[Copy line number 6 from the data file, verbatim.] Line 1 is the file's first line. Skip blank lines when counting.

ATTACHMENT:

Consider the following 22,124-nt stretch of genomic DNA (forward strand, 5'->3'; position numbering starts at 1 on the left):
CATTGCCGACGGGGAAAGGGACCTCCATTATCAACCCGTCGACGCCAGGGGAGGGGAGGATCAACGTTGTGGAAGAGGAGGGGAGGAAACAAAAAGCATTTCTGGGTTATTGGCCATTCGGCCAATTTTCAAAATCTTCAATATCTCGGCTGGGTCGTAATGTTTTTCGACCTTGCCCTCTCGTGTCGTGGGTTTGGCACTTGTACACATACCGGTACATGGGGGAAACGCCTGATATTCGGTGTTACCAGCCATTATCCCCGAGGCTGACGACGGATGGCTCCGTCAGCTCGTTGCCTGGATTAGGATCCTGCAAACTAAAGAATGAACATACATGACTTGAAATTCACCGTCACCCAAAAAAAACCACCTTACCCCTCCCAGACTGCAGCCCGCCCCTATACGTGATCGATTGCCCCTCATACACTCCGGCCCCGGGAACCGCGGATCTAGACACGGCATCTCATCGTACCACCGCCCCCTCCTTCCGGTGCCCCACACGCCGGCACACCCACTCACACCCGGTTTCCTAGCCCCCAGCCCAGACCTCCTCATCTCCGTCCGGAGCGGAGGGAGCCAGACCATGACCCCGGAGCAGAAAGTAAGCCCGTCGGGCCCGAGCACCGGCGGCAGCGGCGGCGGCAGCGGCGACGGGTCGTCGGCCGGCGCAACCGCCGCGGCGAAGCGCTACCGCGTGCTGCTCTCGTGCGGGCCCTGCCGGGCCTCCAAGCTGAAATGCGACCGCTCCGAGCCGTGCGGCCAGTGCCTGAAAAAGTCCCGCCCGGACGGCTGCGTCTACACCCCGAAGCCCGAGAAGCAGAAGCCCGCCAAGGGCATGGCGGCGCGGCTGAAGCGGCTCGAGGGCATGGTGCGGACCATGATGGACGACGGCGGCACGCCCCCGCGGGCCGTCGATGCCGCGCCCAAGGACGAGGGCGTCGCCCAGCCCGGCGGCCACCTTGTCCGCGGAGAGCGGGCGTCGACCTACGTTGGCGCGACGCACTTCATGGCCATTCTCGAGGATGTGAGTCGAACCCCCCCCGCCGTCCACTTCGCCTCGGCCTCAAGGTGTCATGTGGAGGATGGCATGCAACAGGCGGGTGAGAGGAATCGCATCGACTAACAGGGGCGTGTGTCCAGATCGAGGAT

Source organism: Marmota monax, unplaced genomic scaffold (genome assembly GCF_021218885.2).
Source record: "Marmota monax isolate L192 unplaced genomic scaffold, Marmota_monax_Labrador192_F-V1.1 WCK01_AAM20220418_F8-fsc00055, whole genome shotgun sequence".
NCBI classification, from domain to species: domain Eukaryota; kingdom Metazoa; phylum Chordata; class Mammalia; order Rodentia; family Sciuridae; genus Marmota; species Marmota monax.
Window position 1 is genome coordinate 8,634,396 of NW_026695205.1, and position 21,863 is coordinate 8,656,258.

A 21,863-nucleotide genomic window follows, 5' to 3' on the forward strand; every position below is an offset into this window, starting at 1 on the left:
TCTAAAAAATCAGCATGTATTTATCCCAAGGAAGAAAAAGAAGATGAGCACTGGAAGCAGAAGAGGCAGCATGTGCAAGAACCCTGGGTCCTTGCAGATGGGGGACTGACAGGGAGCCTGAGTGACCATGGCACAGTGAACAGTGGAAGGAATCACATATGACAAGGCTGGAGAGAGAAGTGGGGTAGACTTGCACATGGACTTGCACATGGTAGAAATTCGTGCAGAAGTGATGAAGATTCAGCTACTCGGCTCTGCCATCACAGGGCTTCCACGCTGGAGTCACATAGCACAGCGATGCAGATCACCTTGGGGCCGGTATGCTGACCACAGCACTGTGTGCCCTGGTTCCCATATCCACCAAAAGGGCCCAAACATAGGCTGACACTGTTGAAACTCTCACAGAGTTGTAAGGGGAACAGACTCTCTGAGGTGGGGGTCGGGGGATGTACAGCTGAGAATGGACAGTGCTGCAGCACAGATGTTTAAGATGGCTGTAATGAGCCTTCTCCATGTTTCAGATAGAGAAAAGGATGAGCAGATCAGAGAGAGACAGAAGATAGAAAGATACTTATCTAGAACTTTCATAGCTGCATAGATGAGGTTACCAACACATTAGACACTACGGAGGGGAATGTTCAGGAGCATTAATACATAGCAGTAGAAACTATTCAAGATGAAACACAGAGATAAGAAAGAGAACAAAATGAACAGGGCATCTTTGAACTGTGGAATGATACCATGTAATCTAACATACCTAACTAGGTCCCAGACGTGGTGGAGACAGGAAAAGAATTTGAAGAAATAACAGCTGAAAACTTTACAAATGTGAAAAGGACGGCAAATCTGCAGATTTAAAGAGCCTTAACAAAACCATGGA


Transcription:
Window position 1 is genome coordinate 8,634,396 of NW_026695205.1, and position 21,863 is coordinate 8,656,258.